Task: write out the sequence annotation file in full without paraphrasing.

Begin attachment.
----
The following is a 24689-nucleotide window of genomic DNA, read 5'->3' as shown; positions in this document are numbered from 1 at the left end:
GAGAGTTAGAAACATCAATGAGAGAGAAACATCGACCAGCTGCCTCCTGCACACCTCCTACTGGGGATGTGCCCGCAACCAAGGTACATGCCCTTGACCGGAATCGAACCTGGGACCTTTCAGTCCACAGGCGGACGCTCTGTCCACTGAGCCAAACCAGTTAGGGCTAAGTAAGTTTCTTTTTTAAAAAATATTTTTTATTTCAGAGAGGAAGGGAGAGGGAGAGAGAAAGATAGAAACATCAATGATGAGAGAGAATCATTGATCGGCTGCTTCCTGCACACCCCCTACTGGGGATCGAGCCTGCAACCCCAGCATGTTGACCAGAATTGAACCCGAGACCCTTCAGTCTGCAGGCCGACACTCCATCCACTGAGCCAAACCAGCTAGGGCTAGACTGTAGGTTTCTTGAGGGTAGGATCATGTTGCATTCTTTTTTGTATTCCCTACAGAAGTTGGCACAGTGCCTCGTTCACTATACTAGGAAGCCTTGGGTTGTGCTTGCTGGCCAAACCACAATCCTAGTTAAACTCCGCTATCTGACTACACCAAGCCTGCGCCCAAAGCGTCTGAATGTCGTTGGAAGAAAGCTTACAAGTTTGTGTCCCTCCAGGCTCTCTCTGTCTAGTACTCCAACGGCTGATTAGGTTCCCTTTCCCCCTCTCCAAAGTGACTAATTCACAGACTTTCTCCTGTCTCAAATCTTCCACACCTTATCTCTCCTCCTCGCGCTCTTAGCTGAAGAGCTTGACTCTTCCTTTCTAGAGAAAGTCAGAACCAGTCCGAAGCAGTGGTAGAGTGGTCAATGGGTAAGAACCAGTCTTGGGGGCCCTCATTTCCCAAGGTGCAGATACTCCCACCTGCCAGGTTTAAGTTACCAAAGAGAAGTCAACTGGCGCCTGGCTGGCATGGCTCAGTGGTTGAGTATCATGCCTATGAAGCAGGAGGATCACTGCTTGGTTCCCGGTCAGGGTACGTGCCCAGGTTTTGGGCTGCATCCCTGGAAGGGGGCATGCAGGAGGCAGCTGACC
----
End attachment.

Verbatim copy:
The following is a 24689-nucleotide window of genomic DNA, read 5'->3' as shown; positions in this document are numbered from 1 at the left end:
GAGAGTTAGAAACATCAATGAGAGAGAAACATCGACCAGCTGCCTCCTGCACACCTCCTACTGGGGATGTGCCCGCAACCAAGGTACATGCCCTTGACCGGAATCGAACCTGGGACCTTTCAGTCCACAGGCGGACGCTCTGTCCACTGAGCCAAACCAGTTAGGGCTAAGTAAGTTTCTTTTTTAAAAAATATTTTTTATTTCAGAGAGGAAGGGAGAGGGAGAGAGAAAGATAGAAACATCAATGATGAGAGAGAATCATTGATCGGCTGCTTCCTGCACACCCCCTACTGGGGATCGAGCCTGCAACCCCAGCATGTTGACCAGAATTGAACCCGAGACCCTTCAGTCTGCAGGCCGACACTCCATCCACTGAGCCAAACCAGCTAGGGCTAGACTGTAGGTTTCTTGAGGGTAGGATCATGTTGCATTCTTTTTTGTATTCCCTACAGAAGTTGGCACAGTGCCTCGTTCACTATACTAGGAAGCCTTGGGTTGTGCTTGCTGGCCAAACCACAATCCTAGTTAAACTCCGCTATCTGACTACACCAAGCCTGCGCCCAAAGCGTCTGAATGTCGTTGGAAGAAAGCTTACAAGTTTGTGTCCCTCCAGGCTCTCTCTGTCTAGTACTCCAACGGCTGATTAGGTTCCCTTTCCCCCTCTCCAAAGTGACTAATTCACAGACTTTCTCCTGTCTCAAATCTTCCACACCTTATCTCTCCTCCTCGCGCTCTTAGCTGAAGAGCTTGACTCTTCCTTTCTAGAGAAAGTCAGAACCAGTCCGAAGCAGTGGTAGAGTGGTCAATGGGTAAGAACCAGTCTTGGGGGCCCTCATTTCCCAAGGTGCAGATACTCCCACCTGCCAGGTTTAAGTTACCAAAGAGAAGTCAACTGGCGCCTGGCTGGCATGGCTCAGTGGTTGAGTATCATGCCTATGAAGCAGGAGGATCACTGCTTGGTTCCCGGTCAGGGTACGTGCCCAGGTTTTGGGCTGCATCCCTGGAAGGGGGCATGCAGGAGGCAGCTGACC